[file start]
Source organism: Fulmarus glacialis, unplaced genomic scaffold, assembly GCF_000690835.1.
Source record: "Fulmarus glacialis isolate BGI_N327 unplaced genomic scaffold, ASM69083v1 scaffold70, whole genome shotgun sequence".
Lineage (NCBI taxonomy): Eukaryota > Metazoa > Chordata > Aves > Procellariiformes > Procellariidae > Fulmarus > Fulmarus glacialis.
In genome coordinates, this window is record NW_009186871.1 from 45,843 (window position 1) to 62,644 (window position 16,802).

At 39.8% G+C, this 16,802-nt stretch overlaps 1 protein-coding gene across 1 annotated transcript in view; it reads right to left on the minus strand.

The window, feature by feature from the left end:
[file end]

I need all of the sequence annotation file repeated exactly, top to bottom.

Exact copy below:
Source organism: Fulmarus glacialis, unplaced genomic scaffold, assembly GCF_000690835.1.
Source record: "Fulmarus glacialis isolate BGI_N327 unplaced genomic scaffold, ASM69083v1 scaffold70, whole genome shotgun sequence".
Lineage (NCBI taxonomy): Eukaryota > Metazoa > Chordata > Aves > Procellariiformes > Procellariidae > Fulmarus > Fulmarus glacialis.
In genome coordinates, this window is record NW_009186871.1 from 45,843 (window position 1) to 62,644 (window position 16,802).

At 39.8% G+C, this 16,802-nt stretch overlaps 1 protein-coding gene across 1 annotated transcript in view; it reads right to left on the minus strand.

The window, feature by feature from the left end: